Starship EnterpriseSeptember 8th is the 50th anniversary of the premier episode of the most iconic science fiction related television show during my lifetime – Star Trek. As most of you know, I am a self-confessed uber-trekkie and I can still remember watching the first episode, The Man Trap. So here’s to you, all the crew members of the Starship Enterprise, you have had a great run and I can only hope it keeps going on yet another five-year mission “Where no man has gone before.” Star Trek is still with us today, in all its various forms, formats and media because the stories resonated from the 23rd century back until the early 21st century. Today, I want to look at how Star Trek informs your best practices anti-bribery/anti-corruption compliance program.

The Original Series, now termed Star Trek – The Original Series (TOS), largely worked because of the interplay of the show’s three main characters, Captain Kirk, Mr. Spock and Dr. McCoy as representations of the Greek terms ethos, pathos and logos. Captain Kirk was the stand-in for ethos which is a means of convincing someone of the character or credibility of the persuader, the man of action. Mr. Spock represented logos, which is viewed as reason. Finally, Dr. McCoy represents the emotional response of the heart with pathos. In an article in the Financial Times (FT), entitled “An idealistic Enterprise”, it noted that this trichotomy “turned virtually every show, via its three principals, into a philosophical inquiry into the limits of rationality, the dangers of hyper-emotionalism and the importance of moderating between the two.”

Yet another reason the original series worked was that it was not based on gadgetry or technical wiz-bangs. Certainly it portrayed technological advancement, most notably in the form of space travel itself and the transporter but the show was largely based on human drama. Yet the continued appeal of Star Trek and its many iterations is around “its slightly barmy idealism that made it such a joy to watch.”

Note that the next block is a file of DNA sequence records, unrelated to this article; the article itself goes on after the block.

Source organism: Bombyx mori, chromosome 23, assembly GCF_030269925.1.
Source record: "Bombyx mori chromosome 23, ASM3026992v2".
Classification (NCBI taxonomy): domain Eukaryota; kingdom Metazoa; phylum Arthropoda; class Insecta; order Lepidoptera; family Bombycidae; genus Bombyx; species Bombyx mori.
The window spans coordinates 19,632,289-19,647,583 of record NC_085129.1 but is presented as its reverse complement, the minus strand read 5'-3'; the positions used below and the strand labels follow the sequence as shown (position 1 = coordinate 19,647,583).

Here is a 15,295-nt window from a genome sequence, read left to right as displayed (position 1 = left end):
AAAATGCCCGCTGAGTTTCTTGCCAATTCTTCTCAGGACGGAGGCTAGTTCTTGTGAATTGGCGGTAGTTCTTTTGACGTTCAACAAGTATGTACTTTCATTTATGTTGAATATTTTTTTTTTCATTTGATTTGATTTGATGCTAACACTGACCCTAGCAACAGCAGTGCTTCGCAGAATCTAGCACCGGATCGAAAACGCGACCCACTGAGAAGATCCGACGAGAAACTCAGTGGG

All of this dovetails into compliance as well. The three basic tenets of a best practices compliance program are to prevent, detect and remedy. While each is a separate category they interact and overlap to help create an effective compliance program. Each of the three philosophical inquires heralded by the original series should also be present in a compliance program and compliance practitioner. That is why the compliance function is different than the legal function and should be branched off separately from compliance. The legal function is asked “Can we do it?” and the compliance function adds the query “Should we do it?”

The US Department of Justice (DOJ), UK Serious Fraud Office (SFO) and other anti-corruption enforcement agencies make clear that a company should have all three prongs of a best practices compliance program in place. The lack of or failure of any single prong can lead directly to a very large fine or penalty. Companies and compliance practitioners should be well-noted to recall the original Star Trek when designing or implementing a compliance program.

Another Star Trek analogy to compliance is the claim that employees who engage in bribery and corruption have ‘gone rogue’; companies are attempting to divest themselves of responsibility for actions from which they benefit, particularly if the bribery and corruption generated business sales and revenue. Put another way, you typically do not see businesses turning down profits when their employees engage in such behavior, unless the government requires them to do so. If you accept the profits of ill-gotten gain, you have to be ready to accept the consequences.